AmeriCorps, a national service organization that offers education awards in exchange for community work, provides an award of up to $5,730 for each full year of service. Maximum years of service vary among AmeriCorps programs. Members also receive a living stipend while serving in the program.

3. Work for the school
Schools charge students tuition, but their employees often can get a free education. “This is a great option, especially for older students with job experience,” says Reyna Gobel, author of “CliffsNotes Graduation Debt.” “If you’re 18, you might not qualify for a job that provides (tuition) benefits.”

Schools typically provide benefits for full-time workers and sometimes require a certain level of experience, Gobel says. Future students can find out about their school’s policy by calling the admissions office.

4. Waive your costs
Some students can get a free pass based on academic performance or other factors.

The North American Council on Adoptable Children in St. Paul, Minnesota, reports that Connecticut, Kentucky, Virginia, Maine, Massachusetts, Texas, Florida and Maryland offer waivers at certain public schools for adopted and foster care children.

Other schools offer waivers for Native American students, senior citizens and dislocated workers. To find out what your school offers, call the financial aid office.

5. Become an apprentice
An apprenticeship is another solid option when you’re determining how to get free tuition. They can also open you up to job opportunities post-college.

Overall, your average apprenticeship program will take 1-6 years. You will probably be required to put in that time along with at least 2,000 hours of field work annually. The good news is that there are apprenticeships in more than 1,000 occupations, which can give you more options.

In exchange, the sponsoring employer pays for college or technical training and provides a salary. A list of available programs is available at the ApprenticeshipUSA website.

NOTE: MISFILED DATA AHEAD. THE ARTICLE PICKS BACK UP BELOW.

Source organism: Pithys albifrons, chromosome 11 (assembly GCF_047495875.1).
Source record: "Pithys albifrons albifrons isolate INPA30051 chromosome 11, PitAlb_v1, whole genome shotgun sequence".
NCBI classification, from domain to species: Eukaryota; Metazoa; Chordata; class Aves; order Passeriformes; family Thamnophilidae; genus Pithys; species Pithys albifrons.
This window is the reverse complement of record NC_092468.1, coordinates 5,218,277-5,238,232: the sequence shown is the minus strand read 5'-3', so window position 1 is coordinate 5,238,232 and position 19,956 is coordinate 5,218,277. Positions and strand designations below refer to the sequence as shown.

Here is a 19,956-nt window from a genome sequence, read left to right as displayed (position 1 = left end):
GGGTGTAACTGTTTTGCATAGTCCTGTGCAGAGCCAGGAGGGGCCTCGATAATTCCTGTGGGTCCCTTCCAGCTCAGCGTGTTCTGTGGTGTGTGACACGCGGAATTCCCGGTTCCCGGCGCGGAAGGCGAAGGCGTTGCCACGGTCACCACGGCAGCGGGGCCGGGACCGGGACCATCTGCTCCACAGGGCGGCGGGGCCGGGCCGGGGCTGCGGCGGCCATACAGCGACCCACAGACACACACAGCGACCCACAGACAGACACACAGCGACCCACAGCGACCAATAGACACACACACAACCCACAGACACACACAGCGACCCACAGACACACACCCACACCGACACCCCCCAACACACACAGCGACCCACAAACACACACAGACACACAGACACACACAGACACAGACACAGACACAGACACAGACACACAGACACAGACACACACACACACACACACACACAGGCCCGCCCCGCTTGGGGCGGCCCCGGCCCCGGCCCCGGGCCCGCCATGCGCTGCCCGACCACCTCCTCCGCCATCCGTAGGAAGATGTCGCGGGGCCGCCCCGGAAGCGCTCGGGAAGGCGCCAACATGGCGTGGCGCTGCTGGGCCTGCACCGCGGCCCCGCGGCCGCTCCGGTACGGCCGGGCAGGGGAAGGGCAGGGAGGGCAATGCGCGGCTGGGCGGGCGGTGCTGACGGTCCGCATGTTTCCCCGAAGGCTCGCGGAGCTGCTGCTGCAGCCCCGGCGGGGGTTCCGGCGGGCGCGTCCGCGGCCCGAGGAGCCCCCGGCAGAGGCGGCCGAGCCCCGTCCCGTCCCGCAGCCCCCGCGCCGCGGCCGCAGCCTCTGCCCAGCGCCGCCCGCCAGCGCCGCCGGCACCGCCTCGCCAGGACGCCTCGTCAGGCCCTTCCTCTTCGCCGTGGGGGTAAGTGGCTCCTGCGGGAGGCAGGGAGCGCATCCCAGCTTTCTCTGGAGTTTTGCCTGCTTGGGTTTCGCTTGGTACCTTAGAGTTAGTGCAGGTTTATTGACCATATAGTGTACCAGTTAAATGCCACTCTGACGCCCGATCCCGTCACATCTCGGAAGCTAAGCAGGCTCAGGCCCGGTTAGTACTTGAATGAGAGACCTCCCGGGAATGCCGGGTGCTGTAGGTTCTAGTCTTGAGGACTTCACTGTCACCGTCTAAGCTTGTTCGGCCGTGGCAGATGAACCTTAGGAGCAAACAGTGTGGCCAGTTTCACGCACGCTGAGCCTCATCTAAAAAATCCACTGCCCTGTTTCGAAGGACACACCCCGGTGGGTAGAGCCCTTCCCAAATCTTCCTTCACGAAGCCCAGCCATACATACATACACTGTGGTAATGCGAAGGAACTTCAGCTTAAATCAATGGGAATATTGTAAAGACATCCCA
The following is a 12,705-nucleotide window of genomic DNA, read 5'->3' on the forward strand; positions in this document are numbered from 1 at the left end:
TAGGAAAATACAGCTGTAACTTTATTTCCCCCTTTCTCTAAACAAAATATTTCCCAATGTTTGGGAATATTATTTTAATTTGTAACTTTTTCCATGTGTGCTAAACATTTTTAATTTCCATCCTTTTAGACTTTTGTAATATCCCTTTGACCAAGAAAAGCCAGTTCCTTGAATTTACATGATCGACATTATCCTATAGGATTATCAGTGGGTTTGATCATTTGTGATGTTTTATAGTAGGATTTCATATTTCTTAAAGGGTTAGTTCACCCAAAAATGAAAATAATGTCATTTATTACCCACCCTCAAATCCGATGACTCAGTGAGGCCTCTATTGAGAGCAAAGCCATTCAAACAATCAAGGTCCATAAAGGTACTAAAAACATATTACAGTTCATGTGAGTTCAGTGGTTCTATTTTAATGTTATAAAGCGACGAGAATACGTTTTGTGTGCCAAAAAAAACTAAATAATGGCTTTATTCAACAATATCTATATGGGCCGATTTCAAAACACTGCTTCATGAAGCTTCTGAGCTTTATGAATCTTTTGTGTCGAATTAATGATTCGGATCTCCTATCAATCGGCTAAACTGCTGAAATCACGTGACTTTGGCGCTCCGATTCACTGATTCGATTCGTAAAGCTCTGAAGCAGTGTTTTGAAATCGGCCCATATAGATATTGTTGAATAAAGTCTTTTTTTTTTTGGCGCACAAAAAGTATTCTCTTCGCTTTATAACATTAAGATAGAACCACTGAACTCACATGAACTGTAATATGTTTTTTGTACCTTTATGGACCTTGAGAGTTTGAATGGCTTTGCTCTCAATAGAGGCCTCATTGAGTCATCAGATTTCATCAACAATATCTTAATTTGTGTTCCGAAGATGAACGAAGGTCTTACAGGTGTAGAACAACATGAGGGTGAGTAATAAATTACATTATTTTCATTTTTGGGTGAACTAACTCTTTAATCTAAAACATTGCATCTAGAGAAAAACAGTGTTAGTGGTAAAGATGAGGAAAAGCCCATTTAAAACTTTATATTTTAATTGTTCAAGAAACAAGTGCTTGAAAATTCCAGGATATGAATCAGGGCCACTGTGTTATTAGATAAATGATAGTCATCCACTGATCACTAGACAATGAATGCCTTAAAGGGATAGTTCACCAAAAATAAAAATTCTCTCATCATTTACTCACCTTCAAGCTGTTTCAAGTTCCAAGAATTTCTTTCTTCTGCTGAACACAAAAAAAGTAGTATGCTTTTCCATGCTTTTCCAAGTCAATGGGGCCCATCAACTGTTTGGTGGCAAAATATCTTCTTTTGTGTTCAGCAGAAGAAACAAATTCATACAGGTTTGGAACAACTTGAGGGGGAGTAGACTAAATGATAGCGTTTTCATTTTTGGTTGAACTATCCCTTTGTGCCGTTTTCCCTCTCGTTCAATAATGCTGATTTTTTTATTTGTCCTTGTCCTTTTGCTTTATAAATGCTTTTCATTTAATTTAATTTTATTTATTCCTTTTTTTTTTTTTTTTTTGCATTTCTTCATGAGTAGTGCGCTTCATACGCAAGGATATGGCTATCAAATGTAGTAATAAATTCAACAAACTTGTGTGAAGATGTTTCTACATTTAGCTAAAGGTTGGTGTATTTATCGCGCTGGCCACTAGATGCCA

6. Have your employer pick up the costs
Another way you might receive a free college education is through your employer. Often given in the form of an employee reimbursement, there are plenty of employers that can help curb the cost of higher education.

7. Be in demand
Another great way to find out how to go to college for free is to determine if your field of study is “high-needs.” Will your studies result in a career that’s high in demand? Ask yourself this before you even enroll if you’re trying to cut the cost of college.

Generally, schools will offer incentives to anyone focusing their studies on math, science, nursing, teaching, and social work. There are also additional opportunities available through organizations like Teach for America, the Nurse Corps Loan Repayment Program and the National Institutes of Health.

The nursing program at the University of Portland in Oregon has offered scholarships covering approximately 80% of the final 2 years of undergraduate study, if students sign a 3-year employment contract with the local health system, Fabriquer says. “There are similar programs in (high-needs) fields across the country,” he adds.

8. Choose a school that pays you
Last on our list of ways on how to get free tuition, and probably the riskiest. There are, indeed, schools that will pay you to focus your studies in a single subject (which they dictate). Schools such as the Webb Institute and the Curtis Institute of Music offer a select range of academic programs and pick up the tuition cost for every student. Just think long and hard about your decision before you commit to this course.